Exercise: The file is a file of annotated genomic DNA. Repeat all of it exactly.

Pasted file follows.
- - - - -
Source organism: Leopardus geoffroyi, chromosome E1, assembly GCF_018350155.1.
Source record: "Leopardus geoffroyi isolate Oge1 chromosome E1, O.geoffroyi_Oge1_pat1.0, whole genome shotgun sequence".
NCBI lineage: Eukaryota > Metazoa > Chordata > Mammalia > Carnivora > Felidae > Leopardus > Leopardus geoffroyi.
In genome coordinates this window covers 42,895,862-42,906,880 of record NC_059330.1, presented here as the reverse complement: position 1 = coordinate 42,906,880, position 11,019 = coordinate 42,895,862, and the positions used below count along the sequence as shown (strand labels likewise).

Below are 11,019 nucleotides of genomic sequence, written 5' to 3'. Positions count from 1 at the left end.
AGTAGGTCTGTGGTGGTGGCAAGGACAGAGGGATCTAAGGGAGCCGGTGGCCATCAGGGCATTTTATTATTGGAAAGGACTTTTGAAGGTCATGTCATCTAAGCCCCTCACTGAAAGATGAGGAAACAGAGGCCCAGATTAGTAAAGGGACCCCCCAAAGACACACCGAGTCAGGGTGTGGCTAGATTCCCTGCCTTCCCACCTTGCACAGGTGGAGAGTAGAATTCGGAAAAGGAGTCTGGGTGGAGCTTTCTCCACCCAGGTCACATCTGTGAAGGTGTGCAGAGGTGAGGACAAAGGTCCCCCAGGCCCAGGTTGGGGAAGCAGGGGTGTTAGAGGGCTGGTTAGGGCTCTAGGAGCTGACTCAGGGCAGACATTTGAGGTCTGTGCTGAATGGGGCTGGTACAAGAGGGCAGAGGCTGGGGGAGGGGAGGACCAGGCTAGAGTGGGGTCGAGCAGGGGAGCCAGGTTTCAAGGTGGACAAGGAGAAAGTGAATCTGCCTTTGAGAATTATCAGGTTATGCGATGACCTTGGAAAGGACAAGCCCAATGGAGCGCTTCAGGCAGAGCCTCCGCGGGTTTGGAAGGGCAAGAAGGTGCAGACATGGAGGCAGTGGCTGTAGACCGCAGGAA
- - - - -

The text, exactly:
Source organism: Leopardus geoffroyi, chromosome E1, assembly GCF_018350155.1.
Source record: "Leopardus geoffroyi isolate Oge1 chromosome E1, O.geoffroyi_Oge1_pat1.0, whole genome shotgun sequence".
NCBI lineage: Eukaryota > Metazoa > Chordata > Mammalia > Carnivora > Felidae > Leopardus > Leopardus geoffroyi.
In genome coordinates this window covers 42,895,862-42,906,880 of record NC_059330.1, presented here as the reverse complement: position 1 = coordinate 42,906,880, position 11,019 = coordinate 42,895,862, and the positions used below count along the sequence as shown (strand labels likewise).

Below are 11,019 nucleotides of genomic sequence, written 5' to 3'. Positions count from 1 at the left end.
AGTAGGTCTGTGGTGGTGGCAAGGACAGAGGGATCTAAGGGAGCCGGTGGCCATCAGGGCATTTTATTATTGGAAAGGACTTTTGAAGGTCATGTCATCTAAGCCCCTCACTGAAAGATGAGGAAACAGAGGCCCAGATTAGTAAAGGGACCCCCCAAAGACACACCGAGTCAGGGTGTGGCTAGATTCCCTGCCTTCCCACCTTGCACAGGTGGAGAGTAGAATTCGGAAAAGGAGTCTGGGTGGAGCTTTCTCCACCCAGGTCACATCTGTGAAGGTGTGCAGAGGTGAGGACAAAGGTCCCCCAGGCCCAGGTTGGGGAAGCAGGGGTGTTAGAGGGCTGGTTAGGGCTCTAGGAGCTGACTCAGGGCAGACATTTGAGGTCTGTGCTGAATGGGGCTGGTACAAGAGGGCAGAGGCTGGGGGAGGGGAGGACCAGGCTAGAGTGGGGTCGAGCAGGGGAGCCAGGTTTCAAGGTGGACAAGGAGAAAGTGAATCTGCCTTTGAGAATTATCAGGTTATGCGATGACCTTGGAAAGGACAAGCCCAATGGAGCGCTTCAGGCAGAGCCTCCGCGGGTTTGGAAGGGCAAGAAGGTGCAGACATGGAGGCAGTGGCTGTAGACCGCAGGAA